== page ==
Financial Aid Policies
Code of Conduct
As a participant in federal loan programs, Bank Street College is required to develop, administer, and enforce a financial aid code of conduct applicable to the College’s officers, employees, and agents. The code of conduct requirements are set forth in the Higher Education Opportunity Act (HEOA) signed into law on August 14, 2008. Bank Street College of Education’s Code of Conduct Related to Student Loan Activities fulfills these requirements and applies to certain transactions and activities related to student lending and financial aid matters. Furthermore, Bank Street College of Education also adheres to the Student Lending, Accountability, Transparency and Enforcement (SLATE) Act under New York State law, which applies not only to the College’s officers, employees and trustees, but also to the College’s agents and contractors.
In addition, the financial aid professional at Bank Street College of Education is expected to always maintain exemplary standards of professional conduct in all aspects of carrying out his or her responsibilities, specifically including all dealings with any entities involved in any manner in student financial aid, regardless of whether such entities are involved in a government sponsored, subsidized, or regulated activity.
Revenue Sharing Prohibition: Bank Street College of Education employees are prohibited from receiving anything of value from any lending institution in exchange for any advantage sought by the lending institution.
Gift and Trip Prohibition: Bank Street College of Education employees are prohibited from taking anything of more than nominal value from any lending institution. This includes a prohibition on trips for financial aid officers and other college officials paid for by lenders.
Advisory Board Compensation Rules: Bank Street College of Education employees are prohibited from receiving anything of value for serving on the advisory board of any lending institution.
Staffing Assistance/Call-Center Prohibition: Bank Street College of Education employees are prohibited from accepting from any lender any assistance with call center staffing or financial aid office staffing, except that a lender may provide professional development training, educational counseling materials (as long as the materials identify the lender that assisted in preparing the materials), or staffing services on a short-term, nonrecurring basis during emergencies or disasters.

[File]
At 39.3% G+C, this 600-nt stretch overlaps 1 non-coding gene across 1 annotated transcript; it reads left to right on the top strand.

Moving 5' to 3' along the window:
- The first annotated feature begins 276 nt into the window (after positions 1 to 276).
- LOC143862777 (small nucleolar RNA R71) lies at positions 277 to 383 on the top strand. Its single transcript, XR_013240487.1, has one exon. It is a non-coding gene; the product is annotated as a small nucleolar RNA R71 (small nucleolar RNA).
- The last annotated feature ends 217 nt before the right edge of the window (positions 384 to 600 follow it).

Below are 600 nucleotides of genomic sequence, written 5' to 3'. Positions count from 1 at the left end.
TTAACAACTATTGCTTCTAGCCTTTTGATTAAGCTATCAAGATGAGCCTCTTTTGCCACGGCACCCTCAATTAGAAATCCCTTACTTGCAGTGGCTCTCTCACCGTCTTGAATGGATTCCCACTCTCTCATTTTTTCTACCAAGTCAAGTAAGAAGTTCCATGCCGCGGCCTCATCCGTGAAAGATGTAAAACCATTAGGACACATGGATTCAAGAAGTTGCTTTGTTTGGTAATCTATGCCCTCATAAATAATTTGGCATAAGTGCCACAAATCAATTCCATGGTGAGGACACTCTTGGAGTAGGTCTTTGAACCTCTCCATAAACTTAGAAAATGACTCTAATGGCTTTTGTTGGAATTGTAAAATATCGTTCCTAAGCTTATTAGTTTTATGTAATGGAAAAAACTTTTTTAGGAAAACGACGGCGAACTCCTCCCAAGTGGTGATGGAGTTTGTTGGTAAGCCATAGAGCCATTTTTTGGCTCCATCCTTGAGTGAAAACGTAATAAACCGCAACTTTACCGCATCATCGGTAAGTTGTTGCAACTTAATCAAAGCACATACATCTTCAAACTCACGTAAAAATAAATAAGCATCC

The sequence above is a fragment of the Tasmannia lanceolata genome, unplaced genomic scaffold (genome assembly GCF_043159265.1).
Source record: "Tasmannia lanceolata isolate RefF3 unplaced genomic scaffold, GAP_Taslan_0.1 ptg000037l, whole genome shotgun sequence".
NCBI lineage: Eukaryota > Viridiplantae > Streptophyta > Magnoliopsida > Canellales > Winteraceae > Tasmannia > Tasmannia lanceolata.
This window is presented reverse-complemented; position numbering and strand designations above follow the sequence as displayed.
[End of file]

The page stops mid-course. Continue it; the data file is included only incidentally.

Consulting/Contracting Arrangement Prohibition: Bank Street College of Education employees are prohibited from accepting from any lender or affiliate of any lender any fee, payment, or other financial benefit as compensation for any type of consulting arrangement or other contract to provide services to a lender or on behalf of a lender relating to education loans.
Assigning of Lender to First-Time Borrower Prohibition: Bank Street College of Education Office of Financial Aid will not, for any first-time borrower, assign, through award packaging or other methods, the borrower’s loan to a particular lender or refuse to certify, or delay certification of, any loan based on the borrower’s selection of a particular lender or guaranty agency.
Preferred Lender Lists: If Bank Street College of Education were to use a preferred lender list, the following standards shall be observed and maintained:
- A preferred lender list, if offered, will be based solely on the best interests of the students who may use the list without regard to financial interests of Bank Street College of Education.
- A preferred lender list, if offered, will have at least three or more unaffiliated lenders.